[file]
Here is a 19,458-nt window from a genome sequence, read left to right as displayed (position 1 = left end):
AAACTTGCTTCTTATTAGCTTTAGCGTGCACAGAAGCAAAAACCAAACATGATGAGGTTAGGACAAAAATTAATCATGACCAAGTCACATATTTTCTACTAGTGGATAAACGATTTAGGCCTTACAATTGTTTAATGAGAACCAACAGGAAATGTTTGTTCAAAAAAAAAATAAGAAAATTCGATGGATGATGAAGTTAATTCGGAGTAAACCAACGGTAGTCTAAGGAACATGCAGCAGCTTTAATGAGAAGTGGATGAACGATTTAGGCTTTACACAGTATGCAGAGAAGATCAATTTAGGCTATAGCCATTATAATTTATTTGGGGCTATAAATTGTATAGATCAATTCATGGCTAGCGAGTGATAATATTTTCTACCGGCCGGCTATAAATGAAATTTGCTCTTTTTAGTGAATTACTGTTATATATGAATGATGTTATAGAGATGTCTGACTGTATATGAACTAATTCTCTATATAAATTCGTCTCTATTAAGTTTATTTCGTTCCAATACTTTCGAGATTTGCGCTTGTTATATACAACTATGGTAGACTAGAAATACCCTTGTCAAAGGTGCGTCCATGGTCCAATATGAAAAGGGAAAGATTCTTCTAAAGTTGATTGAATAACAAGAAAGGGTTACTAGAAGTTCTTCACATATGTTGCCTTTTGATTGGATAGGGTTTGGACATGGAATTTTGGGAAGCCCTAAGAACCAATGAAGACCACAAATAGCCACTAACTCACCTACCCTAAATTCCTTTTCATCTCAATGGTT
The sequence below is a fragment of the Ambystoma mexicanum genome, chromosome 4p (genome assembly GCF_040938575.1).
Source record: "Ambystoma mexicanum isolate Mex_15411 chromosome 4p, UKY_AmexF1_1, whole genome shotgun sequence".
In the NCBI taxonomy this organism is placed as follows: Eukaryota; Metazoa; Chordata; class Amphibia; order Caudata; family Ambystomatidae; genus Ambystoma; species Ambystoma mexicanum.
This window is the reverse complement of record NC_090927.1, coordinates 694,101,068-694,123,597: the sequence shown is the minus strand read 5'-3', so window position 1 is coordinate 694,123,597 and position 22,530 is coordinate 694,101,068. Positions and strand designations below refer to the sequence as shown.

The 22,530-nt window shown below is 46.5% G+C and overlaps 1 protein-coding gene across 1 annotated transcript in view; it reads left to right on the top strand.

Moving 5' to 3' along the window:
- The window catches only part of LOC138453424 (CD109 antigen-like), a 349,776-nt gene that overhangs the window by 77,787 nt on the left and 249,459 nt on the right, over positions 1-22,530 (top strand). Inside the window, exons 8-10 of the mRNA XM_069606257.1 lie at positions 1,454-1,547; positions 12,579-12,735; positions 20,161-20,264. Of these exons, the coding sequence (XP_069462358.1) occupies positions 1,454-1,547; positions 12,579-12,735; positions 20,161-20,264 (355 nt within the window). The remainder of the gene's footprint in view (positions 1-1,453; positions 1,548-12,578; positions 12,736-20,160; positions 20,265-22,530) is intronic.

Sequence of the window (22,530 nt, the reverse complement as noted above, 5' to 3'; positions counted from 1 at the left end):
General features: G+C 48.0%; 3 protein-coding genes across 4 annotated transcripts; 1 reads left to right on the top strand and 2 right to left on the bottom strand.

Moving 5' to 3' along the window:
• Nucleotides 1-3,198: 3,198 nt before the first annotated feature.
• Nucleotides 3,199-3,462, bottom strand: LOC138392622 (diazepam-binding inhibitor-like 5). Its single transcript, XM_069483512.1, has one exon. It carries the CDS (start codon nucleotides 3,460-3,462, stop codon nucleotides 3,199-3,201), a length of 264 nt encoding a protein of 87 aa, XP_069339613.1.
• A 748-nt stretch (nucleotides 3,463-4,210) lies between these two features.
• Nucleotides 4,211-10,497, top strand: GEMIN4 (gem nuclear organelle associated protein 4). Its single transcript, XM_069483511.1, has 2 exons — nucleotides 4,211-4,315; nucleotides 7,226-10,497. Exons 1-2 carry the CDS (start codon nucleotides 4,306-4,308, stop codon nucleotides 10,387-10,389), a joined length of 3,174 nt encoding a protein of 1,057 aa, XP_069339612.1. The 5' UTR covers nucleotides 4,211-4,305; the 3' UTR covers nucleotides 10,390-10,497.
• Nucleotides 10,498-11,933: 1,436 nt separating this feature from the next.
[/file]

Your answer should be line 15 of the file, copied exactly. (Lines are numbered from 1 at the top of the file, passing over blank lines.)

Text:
• A 748-nt stretch (nucleotides 3,463-4,210) lies between these two features.